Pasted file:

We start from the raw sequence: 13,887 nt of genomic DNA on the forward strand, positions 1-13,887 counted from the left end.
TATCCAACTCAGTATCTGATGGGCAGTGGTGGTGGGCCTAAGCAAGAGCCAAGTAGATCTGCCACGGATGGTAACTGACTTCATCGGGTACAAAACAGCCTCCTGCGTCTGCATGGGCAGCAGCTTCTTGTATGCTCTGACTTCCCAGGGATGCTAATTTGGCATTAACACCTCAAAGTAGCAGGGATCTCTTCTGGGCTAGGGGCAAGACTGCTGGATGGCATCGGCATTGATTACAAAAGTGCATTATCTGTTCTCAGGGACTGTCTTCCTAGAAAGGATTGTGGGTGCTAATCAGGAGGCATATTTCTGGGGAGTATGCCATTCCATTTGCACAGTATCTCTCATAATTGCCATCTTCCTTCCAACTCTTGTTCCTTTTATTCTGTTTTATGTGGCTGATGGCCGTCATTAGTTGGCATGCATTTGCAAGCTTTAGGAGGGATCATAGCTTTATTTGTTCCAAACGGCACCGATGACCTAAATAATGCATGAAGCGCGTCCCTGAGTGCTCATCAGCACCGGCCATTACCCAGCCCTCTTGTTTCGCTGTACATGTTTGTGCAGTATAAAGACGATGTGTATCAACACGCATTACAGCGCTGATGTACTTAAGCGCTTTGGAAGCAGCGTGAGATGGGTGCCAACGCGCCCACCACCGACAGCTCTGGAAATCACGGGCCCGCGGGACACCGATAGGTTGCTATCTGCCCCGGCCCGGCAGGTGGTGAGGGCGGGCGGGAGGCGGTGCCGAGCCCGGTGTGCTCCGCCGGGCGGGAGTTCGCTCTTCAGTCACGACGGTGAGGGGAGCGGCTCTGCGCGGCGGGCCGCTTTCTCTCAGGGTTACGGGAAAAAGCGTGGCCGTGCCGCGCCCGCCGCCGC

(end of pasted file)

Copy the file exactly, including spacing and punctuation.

We start from the raw sequence: 13,887 nt of genomic DNA on the forward strand, positions 1-13,887 counted from the left end.
TATCCAACTCAGTATCTGATGGGCAGTGGTGGTGGGCCTAAGCAAGAGCCAAGTAGATCTGCCACGGATGGTAACTGACTTCATCGGGTACAAAACAGCCTCCTGCGTCTGCATGGGCAGCAGCTTCTTGTATGCTCTGACTTCCCAGGGATGCTAATTTGGCATTAACACCTCAAAGTAGCAGGGATCTCTTCTGGGCTAGGGGCAAGACTGCTGGATGGCATCGGCATTGATTACAAAAGTGCATTATCTGTTCTCAGGGACTGTCTTCCTAGAAAGGATTGTGGGTGCTAATCAGGAGGCATATTTCTGGGGAGTATGCCATTCCATTTGCACAGTATCTCTCATAATTGCCATCTTCCTTCCAACTCTTGTTCCTTTTATTCTGTTTTATGTGGCTGATGGCCGTCATTAGTTGGCATGCATTTGCAAGCTTTAGGAGGGATCATAGCTTTATTTGTTCCAAACGGCACCGATGACCTAAATAATGCATGAAGCGCGTCCCTGAGTGCTCATCAGCACCGGCCATTACCCAGCCCTCTTGTTTCGCTGTACATGTTTGTGCAGTATAAAGACGATGTGTATCAACACGCATTACAGCGCTGATGTACTTAAGCGCTTTGGAAGCAGCGTGAGATGGGTGCCAACGCGCCCACCACCGACAGCTCTGGAAATCACGGGCCCGCGGGACACCGATAGGTTGCTATCTGCCCCGGCCCGGCAGGTGGTGAGGGCGGGCGGGAGGCGGTGCCGAGCCCGGTGTGCTCCGCCGGGCGGGAGTTCGCTCTTCAGTCACGACGGTGAGGGGAGCGGCTCTGCGCGGCGGGCCGCTTTCTCTCAGGGTTACGGGAAAAAGCGTGGCCGTGCCGCGCCCGCCGCCGC